Zimbardo is responsible for conducting extensive research on the topic of how isolation changes the morality of humans which is accessed through their changes behavioral characteristics. The Stanford Prison Experiment is one such experiment which supports our argument. The research experiment “was a classic demonstration of the power of social situations to distort personal identities and long cherished values and morality as students internalized situated identities in their roles as prisoners and guards.” (Zimbardo, 1)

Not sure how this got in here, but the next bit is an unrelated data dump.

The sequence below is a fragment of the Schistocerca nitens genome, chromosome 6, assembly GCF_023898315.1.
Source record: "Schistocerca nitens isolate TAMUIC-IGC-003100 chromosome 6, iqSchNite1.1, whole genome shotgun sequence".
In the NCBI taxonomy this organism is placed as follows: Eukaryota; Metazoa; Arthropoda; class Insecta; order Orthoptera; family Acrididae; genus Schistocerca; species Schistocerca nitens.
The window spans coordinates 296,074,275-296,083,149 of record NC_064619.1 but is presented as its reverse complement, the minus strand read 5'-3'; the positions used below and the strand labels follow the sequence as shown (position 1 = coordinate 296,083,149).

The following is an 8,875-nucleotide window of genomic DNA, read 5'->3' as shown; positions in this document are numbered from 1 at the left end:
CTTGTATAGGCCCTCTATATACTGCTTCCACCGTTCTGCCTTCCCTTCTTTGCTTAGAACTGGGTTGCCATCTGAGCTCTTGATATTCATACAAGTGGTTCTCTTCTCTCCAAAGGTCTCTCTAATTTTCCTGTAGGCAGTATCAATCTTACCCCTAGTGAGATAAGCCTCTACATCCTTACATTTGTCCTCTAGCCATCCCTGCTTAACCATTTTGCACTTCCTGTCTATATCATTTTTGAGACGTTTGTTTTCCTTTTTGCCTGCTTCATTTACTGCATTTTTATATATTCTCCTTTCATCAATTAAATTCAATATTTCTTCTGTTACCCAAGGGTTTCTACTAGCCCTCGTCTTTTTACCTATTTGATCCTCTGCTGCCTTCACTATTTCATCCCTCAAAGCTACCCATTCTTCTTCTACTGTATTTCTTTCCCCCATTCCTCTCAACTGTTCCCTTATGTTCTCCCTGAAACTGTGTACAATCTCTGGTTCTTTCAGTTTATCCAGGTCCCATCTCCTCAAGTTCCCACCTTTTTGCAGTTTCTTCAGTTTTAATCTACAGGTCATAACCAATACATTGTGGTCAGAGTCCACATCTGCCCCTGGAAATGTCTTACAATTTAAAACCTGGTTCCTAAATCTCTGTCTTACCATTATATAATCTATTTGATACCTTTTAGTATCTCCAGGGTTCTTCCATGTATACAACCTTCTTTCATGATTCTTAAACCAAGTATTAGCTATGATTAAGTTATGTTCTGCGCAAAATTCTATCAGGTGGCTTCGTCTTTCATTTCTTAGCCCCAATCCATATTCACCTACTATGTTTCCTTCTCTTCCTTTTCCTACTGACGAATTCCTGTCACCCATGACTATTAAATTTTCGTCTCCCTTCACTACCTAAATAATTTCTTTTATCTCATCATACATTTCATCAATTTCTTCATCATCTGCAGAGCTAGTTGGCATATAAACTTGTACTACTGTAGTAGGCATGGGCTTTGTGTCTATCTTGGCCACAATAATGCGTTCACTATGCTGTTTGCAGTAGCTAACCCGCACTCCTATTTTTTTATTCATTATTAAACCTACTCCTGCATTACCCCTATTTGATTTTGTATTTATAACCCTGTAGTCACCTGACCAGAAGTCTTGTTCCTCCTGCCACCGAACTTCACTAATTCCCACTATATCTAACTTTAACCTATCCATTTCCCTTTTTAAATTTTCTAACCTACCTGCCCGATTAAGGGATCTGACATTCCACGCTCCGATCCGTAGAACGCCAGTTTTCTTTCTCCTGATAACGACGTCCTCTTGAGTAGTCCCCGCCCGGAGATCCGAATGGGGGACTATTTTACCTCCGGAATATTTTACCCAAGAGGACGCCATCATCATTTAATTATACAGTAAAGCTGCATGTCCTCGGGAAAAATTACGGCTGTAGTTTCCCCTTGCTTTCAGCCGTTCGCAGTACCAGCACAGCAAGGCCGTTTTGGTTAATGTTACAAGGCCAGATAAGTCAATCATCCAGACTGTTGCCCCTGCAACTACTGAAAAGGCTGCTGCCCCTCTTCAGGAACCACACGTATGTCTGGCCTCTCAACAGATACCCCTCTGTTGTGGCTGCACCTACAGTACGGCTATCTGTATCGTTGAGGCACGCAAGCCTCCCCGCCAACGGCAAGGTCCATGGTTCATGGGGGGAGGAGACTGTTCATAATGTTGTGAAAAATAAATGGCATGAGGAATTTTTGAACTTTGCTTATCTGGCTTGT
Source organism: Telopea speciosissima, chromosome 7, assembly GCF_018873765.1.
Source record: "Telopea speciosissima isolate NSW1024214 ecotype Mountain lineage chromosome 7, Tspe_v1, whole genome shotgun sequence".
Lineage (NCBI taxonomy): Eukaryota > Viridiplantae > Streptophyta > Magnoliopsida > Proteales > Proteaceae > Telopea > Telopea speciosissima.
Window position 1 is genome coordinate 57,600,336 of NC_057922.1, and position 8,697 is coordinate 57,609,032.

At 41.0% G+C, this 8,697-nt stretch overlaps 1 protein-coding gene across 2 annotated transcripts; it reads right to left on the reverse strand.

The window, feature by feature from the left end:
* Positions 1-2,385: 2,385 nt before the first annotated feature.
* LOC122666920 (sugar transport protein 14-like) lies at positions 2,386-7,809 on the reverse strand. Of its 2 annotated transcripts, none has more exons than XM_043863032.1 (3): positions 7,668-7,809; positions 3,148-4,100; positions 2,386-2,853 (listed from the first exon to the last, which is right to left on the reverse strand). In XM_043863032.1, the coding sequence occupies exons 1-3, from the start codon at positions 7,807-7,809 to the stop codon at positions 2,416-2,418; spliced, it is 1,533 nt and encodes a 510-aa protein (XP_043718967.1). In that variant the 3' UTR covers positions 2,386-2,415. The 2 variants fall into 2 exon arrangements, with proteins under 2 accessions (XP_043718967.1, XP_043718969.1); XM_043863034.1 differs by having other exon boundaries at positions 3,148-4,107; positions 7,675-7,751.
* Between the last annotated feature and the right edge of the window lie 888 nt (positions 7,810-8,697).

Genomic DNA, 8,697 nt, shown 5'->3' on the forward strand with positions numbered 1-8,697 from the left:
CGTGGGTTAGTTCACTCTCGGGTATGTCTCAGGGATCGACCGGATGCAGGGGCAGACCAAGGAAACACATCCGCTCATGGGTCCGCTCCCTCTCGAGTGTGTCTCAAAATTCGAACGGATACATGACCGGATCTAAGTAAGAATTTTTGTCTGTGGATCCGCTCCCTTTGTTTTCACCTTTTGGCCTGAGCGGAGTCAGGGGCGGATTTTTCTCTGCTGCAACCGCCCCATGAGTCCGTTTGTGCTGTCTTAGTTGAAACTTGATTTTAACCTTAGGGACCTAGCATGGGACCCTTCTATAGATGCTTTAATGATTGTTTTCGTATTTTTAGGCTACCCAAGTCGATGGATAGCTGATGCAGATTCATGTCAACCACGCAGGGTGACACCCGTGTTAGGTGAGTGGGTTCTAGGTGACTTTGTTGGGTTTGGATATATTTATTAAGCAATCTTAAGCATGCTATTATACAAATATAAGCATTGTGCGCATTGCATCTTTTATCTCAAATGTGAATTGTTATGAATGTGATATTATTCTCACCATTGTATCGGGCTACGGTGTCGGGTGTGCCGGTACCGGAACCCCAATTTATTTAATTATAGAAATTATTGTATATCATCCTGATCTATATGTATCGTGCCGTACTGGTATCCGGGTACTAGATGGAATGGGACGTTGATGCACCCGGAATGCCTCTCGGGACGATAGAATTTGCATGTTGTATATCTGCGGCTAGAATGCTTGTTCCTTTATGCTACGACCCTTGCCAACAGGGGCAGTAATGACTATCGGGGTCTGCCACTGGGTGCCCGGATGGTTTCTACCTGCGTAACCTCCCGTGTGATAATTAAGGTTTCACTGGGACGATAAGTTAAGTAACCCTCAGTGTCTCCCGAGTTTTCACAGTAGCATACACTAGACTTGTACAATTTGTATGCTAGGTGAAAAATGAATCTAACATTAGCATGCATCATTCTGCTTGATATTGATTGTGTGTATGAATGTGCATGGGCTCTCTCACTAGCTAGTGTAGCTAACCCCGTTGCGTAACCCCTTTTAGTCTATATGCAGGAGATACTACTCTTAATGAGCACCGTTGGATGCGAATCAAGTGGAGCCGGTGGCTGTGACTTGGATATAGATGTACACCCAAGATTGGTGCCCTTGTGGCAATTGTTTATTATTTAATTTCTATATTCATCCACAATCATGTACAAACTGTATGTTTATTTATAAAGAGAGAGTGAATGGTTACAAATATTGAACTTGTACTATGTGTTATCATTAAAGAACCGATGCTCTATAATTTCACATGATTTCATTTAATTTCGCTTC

The research questions included significant concerns like “What happens when you put good people in an evil place? Does humanity win over evil, or does evil triumph?” (Zimbardo, 1). The Stanford Prison Experiment had the students in the role of correctional guards being assigned their respective title of position thus removing them form their identity. Similarly the students playing the prisoners were made to be anonymous and removed form their identity through the assignment of numbers. The interaction between the mock guards and the prisoners in the Stanford Prison experiment did not involve any personal exchange or communication which added to the isolation element both for the guards as well as the prisoners. However the presence of the authority and the power delegated to the hoards, along with the lack of supervision of their actions, and accountability that they were not liable to made the mock prison guards to behave in inhumane and morality unsound manner. The prison guards knew that their actions were not being restricted which led to them being more daring and abusive towards the prisoners, while the social conditioning of the prisoners in the experiment made them accept the treatment that they were receiving until they started to rebel and cause riot.
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